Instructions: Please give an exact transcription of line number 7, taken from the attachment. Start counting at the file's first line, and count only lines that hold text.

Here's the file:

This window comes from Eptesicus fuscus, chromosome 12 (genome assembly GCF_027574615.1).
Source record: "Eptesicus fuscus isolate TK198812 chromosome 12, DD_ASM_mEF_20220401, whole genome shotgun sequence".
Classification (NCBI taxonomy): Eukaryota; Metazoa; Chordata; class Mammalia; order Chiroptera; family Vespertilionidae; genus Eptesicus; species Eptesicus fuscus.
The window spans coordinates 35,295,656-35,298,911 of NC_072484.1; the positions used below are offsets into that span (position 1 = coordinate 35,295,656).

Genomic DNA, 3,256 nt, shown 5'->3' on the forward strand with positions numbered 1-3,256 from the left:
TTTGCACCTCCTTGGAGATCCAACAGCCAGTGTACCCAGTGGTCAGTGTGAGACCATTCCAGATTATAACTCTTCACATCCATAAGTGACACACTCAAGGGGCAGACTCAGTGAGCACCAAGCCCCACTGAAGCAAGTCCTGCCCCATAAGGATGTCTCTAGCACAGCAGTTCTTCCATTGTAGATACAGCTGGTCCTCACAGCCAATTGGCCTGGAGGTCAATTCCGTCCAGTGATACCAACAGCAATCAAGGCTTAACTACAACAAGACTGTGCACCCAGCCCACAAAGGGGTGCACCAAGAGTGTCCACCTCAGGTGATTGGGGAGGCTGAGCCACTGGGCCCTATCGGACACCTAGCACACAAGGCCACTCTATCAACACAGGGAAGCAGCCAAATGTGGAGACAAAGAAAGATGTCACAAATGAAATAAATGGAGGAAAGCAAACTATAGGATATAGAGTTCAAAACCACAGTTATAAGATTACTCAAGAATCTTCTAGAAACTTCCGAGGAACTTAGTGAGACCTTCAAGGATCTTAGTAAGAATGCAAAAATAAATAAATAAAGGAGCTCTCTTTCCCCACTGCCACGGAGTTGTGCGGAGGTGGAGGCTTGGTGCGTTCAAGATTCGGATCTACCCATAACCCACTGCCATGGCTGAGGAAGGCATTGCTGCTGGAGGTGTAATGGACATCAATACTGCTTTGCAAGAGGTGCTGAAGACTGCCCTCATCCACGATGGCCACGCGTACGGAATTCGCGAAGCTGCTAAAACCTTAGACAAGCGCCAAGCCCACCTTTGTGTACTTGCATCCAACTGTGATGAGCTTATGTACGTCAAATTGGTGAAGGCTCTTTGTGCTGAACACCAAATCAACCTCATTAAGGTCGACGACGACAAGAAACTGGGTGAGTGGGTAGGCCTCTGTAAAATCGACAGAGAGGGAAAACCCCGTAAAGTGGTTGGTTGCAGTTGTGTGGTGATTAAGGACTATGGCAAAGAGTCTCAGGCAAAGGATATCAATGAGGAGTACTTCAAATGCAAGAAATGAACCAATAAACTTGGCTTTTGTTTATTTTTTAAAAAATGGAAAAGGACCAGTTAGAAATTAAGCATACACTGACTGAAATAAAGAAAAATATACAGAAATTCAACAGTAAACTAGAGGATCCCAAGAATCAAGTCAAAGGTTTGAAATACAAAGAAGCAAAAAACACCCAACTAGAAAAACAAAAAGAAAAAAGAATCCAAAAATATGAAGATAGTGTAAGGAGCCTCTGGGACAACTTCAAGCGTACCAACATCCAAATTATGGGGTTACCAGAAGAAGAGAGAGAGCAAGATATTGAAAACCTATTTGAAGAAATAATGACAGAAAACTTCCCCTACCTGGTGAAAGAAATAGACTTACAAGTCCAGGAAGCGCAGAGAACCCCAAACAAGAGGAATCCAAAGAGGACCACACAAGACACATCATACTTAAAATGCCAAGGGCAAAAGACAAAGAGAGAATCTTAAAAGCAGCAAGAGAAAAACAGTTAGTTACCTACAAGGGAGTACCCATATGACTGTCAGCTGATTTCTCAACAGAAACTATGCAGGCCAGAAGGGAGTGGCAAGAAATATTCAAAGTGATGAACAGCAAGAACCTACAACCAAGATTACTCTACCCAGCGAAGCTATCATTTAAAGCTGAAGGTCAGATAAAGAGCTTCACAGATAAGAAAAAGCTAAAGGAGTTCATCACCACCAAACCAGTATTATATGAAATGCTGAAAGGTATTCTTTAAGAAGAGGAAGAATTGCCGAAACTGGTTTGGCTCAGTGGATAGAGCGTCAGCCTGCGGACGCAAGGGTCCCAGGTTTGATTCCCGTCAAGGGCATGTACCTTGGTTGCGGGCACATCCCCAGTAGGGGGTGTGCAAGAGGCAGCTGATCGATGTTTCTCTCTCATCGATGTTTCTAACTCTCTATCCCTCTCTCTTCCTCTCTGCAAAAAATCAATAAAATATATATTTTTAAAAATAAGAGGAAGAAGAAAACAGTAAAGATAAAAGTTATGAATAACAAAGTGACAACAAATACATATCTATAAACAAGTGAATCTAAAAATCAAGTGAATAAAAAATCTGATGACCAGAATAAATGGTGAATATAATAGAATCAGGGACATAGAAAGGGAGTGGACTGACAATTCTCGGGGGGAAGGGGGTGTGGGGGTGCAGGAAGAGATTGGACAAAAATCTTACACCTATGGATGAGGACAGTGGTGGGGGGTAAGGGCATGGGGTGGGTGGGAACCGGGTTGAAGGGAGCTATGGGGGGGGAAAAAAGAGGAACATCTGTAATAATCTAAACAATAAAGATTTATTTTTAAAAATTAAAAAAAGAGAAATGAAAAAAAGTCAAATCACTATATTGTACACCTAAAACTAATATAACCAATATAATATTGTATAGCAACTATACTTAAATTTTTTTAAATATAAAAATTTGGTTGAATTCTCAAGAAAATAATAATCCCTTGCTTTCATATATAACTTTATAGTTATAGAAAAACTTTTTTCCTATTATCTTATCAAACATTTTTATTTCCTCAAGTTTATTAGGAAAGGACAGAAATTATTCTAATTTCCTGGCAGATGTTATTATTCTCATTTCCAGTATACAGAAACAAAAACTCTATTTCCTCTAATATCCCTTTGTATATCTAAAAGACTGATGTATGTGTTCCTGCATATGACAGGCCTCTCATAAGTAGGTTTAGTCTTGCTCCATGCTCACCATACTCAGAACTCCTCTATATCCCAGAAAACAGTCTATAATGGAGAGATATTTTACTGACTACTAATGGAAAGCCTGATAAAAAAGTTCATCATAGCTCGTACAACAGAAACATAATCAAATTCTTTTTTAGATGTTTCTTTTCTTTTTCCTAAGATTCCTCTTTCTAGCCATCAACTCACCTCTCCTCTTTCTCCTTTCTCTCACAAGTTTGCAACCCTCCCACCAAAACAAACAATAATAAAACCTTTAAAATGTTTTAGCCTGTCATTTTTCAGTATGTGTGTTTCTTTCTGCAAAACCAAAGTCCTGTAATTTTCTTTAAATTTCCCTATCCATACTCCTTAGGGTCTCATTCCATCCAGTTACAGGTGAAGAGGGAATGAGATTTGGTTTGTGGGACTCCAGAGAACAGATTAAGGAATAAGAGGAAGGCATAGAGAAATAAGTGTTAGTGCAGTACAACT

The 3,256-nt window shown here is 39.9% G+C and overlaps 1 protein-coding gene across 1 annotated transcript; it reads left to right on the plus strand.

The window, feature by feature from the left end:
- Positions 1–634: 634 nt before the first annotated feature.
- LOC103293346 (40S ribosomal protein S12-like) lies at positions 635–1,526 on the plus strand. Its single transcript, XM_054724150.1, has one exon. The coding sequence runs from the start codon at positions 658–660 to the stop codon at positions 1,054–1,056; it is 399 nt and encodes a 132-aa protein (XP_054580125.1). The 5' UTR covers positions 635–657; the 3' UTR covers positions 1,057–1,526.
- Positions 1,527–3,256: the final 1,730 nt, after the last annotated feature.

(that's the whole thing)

The 3,256-nt window shown here is 39.9% G+C and overlaps 1 protein-coding gene across 1 annotated transcript; it reads left to right on the plus strand.